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How to determine the contributions of domestic demand and exports to economic growth?

Listed author(s):
  • Henk Kranendonk


  • Johan Verbruggen


There are two methods in use to determine the contributions of expenditure categories to economic growth. In the conventional 'international method', total imports are deducted from exports, whereas in what is known as the 'Dutch method', final and intermediary imports are allocated to all expenditure categories. Although the Dutch method is a little more complex than the international method, it has the considerable advantage that the contributions of the expenditure categories to GDP growth can be better compared, producing a better understanding of the composition of GDP growth. This memorandum discloses the Dutch method and illustrates the differences in perception which the two methods produced for the years 1999 to 2004. The findings are that the international method underestimates the importance of exports for GDP growth and overestimates the importance of domestic expenditure categories, like private consumption and investments.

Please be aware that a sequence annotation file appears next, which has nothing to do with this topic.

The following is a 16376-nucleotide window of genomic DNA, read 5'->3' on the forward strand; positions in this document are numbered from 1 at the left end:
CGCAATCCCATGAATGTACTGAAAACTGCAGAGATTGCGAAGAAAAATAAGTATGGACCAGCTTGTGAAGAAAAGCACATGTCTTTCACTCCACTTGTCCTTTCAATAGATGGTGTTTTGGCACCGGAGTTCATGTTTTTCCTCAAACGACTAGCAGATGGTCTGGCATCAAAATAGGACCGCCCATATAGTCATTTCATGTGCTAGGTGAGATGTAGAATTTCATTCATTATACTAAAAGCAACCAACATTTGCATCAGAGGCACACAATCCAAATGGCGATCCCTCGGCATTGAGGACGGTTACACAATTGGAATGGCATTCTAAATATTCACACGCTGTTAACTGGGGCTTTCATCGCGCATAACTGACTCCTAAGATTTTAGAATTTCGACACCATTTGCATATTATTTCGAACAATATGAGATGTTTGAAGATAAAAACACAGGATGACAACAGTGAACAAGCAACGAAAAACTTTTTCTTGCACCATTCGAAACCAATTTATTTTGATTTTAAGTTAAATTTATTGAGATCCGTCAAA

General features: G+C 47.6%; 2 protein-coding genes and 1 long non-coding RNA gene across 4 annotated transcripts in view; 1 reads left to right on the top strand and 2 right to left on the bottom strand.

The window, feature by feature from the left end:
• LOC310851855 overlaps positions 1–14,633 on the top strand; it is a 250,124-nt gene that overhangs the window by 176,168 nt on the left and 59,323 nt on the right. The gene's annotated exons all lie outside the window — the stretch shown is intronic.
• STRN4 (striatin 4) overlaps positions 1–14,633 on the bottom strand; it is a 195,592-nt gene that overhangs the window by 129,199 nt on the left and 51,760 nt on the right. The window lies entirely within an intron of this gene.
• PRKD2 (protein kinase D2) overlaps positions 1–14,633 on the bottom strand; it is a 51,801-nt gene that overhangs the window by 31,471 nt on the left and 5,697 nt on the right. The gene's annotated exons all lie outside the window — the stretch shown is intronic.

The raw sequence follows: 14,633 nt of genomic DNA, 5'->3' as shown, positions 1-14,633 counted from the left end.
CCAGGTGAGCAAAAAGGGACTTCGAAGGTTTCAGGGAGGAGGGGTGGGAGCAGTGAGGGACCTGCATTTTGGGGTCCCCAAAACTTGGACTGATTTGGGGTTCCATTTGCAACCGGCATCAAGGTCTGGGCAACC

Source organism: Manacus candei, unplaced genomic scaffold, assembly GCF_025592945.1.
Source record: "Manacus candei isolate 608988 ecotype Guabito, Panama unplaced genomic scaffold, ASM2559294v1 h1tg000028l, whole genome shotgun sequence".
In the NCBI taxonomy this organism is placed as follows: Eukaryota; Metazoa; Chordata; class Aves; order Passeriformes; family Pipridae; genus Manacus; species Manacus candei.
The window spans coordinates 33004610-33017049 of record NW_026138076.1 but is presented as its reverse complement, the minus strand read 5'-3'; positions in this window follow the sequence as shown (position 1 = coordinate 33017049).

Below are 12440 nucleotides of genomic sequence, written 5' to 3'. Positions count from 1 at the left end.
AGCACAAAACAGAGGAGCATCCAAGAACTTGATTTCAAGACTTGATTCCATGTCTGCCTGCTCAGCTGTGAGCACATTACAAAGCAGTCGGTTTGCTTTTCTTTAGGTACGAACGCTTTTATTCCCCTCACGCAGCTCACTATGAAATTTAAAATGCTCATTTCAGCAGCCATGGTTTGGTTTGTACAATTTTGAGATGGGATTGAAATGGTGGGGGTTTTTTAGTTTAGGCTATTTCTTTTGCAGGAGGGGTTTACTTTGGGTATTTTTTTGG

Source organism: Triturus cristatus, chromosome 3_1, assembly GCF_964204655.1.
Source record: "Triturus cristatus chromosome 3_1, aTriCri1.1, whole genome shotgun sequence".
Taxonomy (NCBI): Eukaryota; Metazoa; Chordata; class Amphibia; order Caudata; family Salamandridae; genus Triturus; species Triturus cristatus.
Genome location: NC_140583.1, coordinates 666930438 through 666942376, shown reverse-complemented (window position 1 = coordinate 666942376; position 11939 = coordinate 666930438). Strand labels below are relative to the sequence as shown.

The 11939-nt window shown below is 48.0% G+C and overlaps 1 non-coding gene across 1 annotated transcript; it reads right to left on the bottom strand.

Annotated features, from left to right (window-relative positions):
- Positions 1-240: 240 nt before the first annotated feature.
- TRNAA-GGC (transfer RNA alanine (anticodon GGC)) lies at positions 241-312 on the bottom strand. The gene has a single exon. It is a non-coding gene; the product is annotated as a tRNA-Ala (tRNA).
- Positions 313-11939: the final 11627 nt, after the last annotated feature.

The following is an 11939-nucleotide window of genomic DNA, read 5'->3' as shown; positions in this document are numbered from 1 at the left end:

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Paper provided by CPB Netherlands Bureau for Economic Policy Analysis in its series CPB Memorandum with number 129.

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Date of creation: Nov 2005
Handle: RePEc:cpb:memodm:129
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